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Film / Ebenezer (1998)

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Ebenezer is a 1998 made-for-TV movie starring Jack Palance as Ebenezer Scrooge, in a Setting Update of Charles Dickens's A Christmas Carol.

This adaptation sets the story in the Canadian frontier, and Scrooge is a hard-drinking gunslinger and saloon owner. On Christmas Eve, he refuses his nephew Fred's invitation, cheats young cowpoke Sam Benson out of his land in a card game, fires his employee Bob Cratchitt, and spends a Christmas Eve dinner at the local brothel, where his deceased partner Marlowe's daughter Erica works as a cook. Besides Marlowe's ghost and the three spirits of Christmas coming to make him repent, Sam challenges Scrooge to a showdown at high noon the following day, which Sam is sure to lose.

Not to be confused with Ebenezer, an independent musical prequel also based on A Christmas Carol.

This movie contains examples of:

  • Acid Reflux Nightmare: In this version, Scrooge dismisses the Ghost of Christmas Present as a case of gas, which the Ghost quickly disproves.
  • Actionized Adaptation: In this version, Scrooge is an expert marksman. A subplot was added where a young rancher he cheated out of his land challenges him to a showdown, and in the Bad Future, Scrooge ruthlessly guns him down.
  • Adaptational Diversity: The Ghost of Christmas Past is portrayed as female and First Nations.
  • Adaptation Expansion: A subplot is added in the present day about Sam Benson challenging Scrooge to a duel. The future scenes show how Scrooge dies as well as the results of his showdown with Sam.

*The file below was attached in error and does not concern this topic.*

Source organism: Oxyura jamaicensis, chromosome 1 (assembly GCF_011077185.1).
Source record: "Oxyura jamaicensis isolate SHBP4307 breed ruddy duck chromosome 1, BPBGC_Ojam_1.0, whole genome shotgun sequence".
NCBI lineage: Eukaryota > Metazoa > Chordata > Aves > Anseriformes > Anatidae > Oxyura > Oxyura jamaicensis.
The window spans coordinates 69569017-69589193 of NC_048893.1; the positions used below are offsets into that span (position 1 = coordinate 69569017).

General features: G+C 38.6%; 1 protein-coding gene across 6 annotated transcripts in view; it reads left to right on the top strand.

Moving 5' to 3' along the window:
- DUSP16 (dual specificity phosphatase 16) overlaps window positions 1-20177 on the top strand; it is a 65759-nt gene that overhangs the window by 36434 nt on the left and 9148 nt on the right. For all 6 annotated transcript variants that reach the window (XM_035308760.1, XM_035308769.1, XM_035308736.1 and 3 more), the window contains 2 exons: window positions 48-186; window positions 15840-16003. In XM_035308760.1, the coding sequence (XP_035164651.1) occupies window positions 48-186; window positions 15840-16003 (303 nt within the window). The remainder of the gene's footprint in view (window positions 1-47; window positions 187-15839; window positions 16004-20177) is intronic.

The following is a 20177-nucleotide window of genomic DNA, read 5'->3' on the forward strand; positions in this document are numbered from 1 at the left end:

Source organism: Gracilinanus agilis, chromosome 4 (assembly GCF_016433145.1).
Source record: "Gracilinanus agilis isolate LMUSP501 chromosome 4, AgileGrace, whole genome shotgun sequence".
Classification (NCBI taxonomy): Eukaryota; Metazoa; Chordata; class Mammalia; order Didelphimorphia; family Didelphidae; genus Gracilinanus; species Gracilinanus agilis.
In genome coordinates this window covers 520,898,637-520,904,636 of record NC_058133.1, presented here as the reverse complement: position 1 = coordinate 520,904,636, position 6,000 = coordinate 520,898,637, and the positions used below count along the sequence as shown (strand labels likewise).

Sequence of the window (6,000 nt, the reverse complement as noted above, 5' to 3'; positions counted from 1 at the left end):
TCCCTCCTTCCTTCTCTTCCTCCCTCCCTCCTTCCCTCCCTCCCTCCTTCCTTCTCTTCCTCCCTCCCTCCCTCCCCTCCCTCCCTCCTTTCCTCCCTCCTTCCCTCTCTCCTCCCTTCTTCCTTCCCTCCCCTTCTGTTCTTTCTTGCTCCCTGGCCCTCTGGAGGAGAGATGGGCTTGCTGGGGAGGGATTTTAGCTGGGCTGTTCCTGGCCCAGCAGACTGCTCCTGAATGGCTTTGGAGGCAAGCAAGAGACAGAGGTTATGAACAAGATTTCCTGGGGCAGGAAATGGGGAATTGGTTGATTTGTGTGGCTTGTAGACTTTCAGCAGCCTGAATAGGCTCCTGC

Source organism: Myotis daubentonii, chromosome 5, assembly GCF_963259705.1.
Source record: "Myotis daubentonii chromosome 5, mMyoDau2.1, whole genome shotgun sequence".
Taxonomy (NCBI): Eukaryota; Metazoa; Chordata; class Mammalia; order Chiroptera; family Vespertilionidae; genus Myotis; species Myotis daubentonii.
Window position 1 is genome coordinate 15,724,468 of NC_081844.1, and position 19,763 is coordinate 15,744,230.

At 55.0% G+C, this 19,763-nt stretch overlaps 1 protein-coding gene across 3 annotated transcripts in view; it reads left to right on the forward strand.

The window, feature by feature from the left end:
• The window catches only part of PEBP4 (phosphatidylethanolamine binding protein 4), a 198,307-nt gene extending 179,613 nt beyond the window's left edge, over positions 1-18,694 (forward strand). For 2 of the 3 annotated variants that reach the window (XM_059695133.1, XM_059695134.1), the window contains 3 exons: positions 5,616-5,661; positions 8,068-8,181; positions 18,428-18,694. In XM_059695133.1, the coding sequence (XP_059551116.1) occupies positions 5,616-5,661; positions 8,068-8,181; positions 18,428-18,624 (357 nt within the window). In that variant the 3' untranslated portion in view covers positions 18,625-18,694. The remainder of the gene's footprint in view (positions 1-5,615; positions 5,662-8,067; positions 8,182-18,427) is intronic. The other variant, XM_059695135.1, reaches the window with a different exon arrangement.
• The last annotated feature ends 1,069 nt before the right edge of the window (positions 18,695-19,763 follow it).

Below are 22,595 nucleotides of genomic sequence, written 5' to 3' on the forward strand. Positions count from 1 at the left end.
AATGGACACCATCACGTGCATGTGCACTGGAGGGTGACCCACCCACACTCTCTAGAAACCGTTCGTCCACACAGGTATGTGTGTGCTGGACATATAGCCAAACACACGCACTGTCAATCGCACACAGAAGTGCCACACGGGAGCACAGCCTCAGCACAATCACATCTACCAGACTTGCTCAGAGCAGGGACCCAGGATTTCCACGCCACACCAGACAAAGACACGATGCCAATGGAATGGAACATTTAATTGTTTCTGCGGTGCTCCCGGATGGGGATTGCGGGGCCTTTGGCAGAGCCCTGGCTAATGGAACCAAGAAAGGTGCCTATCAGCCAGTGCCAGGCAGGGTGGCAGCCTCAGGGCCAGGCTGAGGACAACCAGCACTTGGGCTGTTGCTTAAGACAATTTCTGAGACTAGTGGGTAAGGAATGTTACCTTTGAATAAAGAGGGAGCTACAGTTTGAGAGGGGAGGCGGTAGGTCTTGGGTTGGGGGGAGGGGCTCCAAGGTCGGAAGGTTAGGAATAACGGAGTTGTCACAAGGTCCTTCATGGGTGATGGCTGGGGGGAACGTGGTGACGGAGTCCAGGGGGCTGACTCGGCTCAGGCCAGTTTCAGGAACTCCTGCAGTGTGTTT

• Adaptation Name Change: While Scrooge's name is the same, Jacob Marley becomes Jacob Marlowe, Belle becomes Rebecca, and "Cratchit" is spelled "Cratchitt."
  • Adaptational Villainy: This Scrooge did awful things as a young man as well as in the present day, and he will continue to behave monstrously in the future should he not reform. Also, while in the book Scrooge was an honest businessman, in this version, he embezzled money from Fezziwig and cheats at cards to screw people out of their money and property.
  • "Blackmail" Is Such an Ugly Word: Scrooge threatens Bob into keeping quiet about the rigged poker table, and his future self tries the same on Erica.
  • Canadian Western: Due to a Setting Update to the Canadian frontier, the film is essentially the Dickens novel as a Northern.
  • Canon Foreigner: Marley having a daughter isn't in the book nor is Sam Benson, whose upcoming showdown with Scrooge is a subplot in the present day.
  • Catchphrase: Scrooge has "hogwash" and "blah, blah, blah."
  • Dark Is Evil: Future Scrooge dresses exclusively in black.
  • Darker and Edgier: In the past, young Scrooge stole from Fezziwig, married Rebecca only to cheat her father-in-law out of his land, which caused his death, conned Marlowe out of his saloon, and, in the present, he cheats Sam Benson out of his land, burns Marlowe's portrait, fires Cratchitt, and abuses and threatens his former partner's daughter. In the future sequence, Scrooge fatally shoots Sam Benson and dies trying to get Erica not to reveal how he cheated in the poker game.